The SCC conducted the analysis at the request of Sen. Chap Petersen, D-Fairfax, who has advocated a return to the regulatory system that prevailed before the 2015 enactment of a rate freeze that has resulted in hundreds of millions of dollars of excess profits for the two utilities. Dominion has worked with legislators to advance a proposal that would return $1 billion to ratepayers over 10 years and replace biennial rate reviews with triennial rate reviews.

Key impacts on rate payers can be summarized as follows, states the analysis submitted by John F. Dudley, counsel to the Commission (quoting verbatim):

  1. There will be no opportunity to consider base-rate reductions or refunds to customers for at least six years, and then only if the utility over-earns for two consecutive three-year periods, effectively extending the current base-rate freeze further into the future.
  2. There may be only a partial return of reduction in federal income taxes currently being collected in base rates.
  3. The provision in current law that allows utilities to keep more than 30% of their excess earnings is continued.
  4. The legislation allows the utilities to keep future excess earnings (i.e. customer overpayments) and, rather than return them to customers, use them for capital projects chosen by the utility. In addition the utilities can charge customers for these same projects in base rates.
  5. The legislation deems certain capital projects to be “in the public interest,” thus impacting the SCC’s authority to evaluate whether such projects are cost-effective or whether there are alternatives available at lower costs to customers. This provision could potentially result in billions of dollars of additional costs that will be charged to customers in higher rates.
  6. An amount that appears to represent the customers’ portion of prior period excess earnings is returned to customers, but the amount has not been examined in a formal proceeding to determine its accuracy.

Dominion Energy Virginia has issued the following response:

This report analyzes a work in progress [that is] subject to change. We continue to believe a reinvestment model that transforms our energy grid and significantly increases the amount of renewable energy we produce is sound policy for Virginia. We have always said all tax savings should return to customers effective Jan. 1, 2018 and be appropriately adjusted by the SCC when the final IRS rules are available. To the extent that is not clear, we would support an amendment making it so.

SW Virginia to Share Pumped-Storage Tax Revenue

Sharing

Dominion Energy Virginia is studying two potential sites for a proposed $2 billion pumped storage facility in Southwest Virginia, one in Tazewell County and one in Wise County. Over and above the jobs created, the facility would generate more than $7.7 million a year in new tax revenue. Under Virginia’s current tax structure, a single county — the one where the facility is located — would garner the lion’s share of the benefits.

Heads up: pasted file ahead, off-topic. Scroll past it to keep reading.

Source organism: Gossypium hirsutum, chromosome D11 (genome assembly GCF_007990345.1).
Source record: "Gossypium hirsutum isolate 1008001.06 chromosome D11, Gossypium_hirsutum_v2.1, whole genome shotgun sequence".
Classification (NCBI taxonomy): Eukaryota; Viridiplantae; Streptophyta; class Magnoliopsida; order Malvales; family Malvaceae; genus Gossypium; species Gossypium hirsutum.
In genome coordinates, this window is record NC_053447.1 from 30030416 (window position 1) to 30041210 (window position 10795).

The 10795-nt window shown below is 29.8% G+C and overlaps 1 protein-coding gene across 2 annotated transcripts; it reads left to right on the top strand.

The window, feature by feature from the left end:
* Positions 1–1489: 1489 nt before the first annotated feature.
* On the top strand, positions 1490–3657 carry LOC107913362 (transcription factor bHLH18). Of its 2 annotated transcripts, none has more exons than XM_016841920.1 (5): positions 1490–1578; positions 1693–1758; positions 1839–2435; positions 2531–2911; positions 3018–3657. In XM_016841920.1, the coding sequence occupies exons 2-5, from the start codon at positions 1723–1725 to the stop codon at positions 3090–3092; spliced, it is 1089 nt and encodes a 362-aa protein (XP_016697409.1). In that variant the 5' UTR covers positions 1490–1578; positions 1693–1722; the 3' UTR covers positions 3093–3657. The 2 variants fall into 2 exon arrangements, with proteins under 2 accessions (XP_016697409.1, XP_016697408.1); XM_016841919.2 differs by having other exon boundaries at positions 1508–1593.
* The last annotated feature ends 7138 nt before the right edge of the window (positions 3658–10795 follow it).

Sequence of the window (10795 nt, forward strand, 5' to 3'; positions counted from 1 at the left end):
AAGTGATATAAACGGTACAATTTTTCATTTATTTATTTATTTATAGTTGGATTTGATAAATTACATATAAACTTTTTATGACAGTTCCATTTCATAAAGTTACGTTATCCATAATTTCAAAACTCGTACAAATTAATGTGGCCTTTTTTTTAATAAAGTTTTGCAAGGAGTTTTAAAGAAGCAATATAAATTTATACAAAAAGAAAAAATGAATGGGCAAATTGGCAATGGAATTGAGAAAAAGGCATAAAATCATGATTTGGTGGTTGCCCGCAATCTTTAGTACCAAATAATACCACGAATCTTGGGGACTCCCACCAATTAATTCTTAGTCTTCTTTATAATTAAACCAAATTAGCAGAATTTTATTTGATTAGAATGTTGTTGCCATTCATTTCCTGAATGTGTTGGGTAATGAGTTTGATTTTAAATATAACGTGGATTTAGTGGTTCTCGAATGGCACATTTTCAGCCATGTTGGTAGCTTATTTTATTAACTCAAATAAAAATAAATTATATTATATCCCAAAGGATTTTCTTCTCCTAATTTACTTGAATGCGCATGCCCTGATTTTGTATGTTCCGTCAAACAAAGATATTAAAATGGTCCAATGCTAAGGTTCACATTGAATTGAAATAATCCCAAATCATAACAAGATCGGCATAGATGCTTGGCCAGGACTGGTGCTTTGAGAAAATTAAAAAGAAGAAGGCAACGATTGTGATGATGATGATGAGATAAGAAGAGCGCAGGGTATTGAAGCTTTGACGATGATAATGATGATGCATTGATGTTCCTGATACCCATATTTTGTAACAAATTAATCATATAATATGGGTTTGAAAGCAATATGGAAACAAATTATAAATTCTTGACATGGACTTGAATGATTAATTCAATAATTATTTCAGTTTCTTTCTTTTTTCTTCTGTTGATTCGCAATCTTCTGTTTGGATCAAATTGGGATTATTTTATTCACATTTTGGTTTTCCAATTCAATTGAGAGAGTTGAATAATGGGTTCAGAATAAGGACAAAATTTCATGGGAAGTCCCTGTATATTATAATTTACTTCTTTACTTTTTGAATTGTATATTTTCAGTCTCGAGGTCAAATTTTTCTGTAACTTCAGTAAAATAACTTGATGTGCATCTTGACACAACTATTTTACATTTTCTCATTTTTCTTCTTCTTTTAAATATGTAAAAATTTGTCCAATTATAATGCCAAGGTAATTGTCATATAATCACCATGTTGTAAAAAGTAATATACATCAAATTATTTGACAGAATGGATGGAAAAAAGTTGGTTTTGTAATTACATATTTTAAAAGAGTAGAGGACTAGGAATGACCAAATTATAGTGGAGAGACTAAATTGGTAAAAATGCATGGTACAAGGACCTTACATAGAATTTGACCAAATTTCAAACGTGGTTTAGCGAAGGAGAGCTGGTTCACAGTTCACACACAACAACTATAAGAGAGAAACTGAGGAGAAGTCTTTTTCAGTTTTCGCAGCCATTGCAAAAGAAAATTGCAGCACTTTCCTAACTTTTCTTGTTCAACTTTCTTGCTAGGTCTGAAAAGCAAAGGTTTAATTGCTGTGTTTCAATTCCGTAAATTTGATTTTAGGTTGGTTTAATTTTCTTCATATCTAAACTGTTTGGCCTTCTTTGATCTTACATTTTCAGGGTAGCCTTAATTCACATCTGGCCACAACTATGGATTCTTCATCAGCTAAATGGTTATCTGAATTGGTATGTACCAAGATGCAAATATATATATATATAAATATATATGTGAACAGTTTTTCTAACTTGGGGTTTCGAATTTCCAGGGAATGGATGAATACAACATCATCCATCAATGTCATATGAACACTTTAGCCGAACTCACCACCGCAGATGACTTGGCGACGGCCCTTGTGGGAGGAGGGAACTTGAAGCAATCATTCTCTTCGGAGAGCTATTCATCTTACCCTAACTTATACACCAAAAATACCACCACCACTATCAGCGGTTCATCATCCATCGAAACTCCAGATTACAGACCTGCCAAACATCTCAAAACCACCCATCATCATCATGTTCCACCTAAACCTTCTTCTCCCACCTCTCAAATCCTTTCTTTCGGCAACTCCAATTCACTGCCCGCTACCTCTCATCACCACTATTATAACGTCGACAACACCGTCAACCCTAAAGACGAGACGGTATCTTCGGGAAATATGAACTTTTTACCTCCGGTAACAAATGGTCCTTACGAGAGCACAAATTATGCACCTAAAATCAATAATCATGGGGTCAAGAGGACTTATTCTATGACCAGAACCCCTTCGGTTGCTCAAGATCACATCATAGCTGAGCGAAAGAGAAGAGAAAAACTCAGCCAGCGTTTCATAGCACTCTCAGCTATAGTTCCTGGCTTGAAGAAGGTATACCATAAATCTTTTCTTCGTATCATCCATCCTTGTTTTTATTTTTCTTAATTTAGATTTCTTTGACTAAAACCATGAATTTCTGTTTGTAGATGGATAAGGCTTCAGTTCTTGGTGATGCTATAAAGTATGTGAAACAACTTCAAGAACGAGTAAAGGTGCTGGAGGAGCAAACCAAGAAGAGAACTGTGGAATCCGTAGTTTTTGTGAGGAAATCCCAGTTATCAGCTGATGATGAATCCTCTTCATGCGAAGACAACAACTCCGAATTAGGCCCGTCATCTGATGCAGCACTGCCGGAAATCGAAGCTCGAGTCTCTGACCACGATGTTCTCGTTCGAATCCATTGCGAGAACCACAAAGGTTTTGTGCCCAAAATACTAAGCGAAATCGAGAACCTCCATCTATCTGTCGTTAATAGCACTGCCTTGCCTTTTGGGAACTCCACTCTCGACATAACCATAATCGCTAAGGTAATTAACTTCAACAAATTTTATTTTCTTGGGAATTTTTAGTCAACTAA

However, companion bills sponsored by three coalfield-area legislators would divvy up the tax revenues between seven counties and the City of Norton, reports the Coalfield Progress. Under Senate Bill 780, revenues would be allocated as follows:

  • 16% each for Tazewell and Wise Counties, with a 6% bonus for the host county.
  • 12% each for Buchanan, Lee, Russell, and Scott counties.
  • 10% for Dickenson County
  • 4% for Norton

Likewise, any direct costs to the host localities for infrastructure improvements will be allocated between the localities in the same proportion.

Bacon’s bottom line: I’m intrigued by the logic behind this proposal, especially why Tazewell and Wise went along with it. Think of it this way: Let’s assume each of those two localities have a 50% chance of winning the whole kit and caboodle. (Actually, the odds look somewhat better for Tazewell, but let’s make the assumption anyway for purposes of argument.) Under the new proposal, they are guaranteed to get at least 16% but only 22% if they are the host locality. It’s a classic bird-in-hand-versus-two-in-the-bush situation, except that it’s really a bird in hand versus five birds in the bush.

If I were a gambling man, which I’m not, and the odds were 50/50 on two horses, one with a $1 payout and one with a $5 payout, I’d bet on the second horse. But Wise and Tazewell are foregoing that approach. One might think that local leaders are calculating that sharing the revenue will unify and strengthen the region politically in the bid for its biggest economic development prospect in years. But the enabling legislation for the pumped-storage facility is already law. Unless there is something that I’m missing, which is entirely possible, it seems that Wise and Tazewell are showing remarkable forbearance. The coalfields could serve as a shining example for other Virginia regions competing for big economic development projects.

The Scandal in this Non-Scandal Is that It Appeared on the Front Page

Lamont Bagby

Fact one: Del. Lamont Bagby, D-Henrico, signed on as a co-sponsor of a bill, written with help from Dominion Energy Virginia lawyers, to end the electricity rate freeze and alter how electric utilities are regulated.

Fact two: In his day job, Bagby is director of Operations for the Peter Paul Development Center, a nonprofit that provides after-school programs and summer programs for poor children in Richmond’s East End.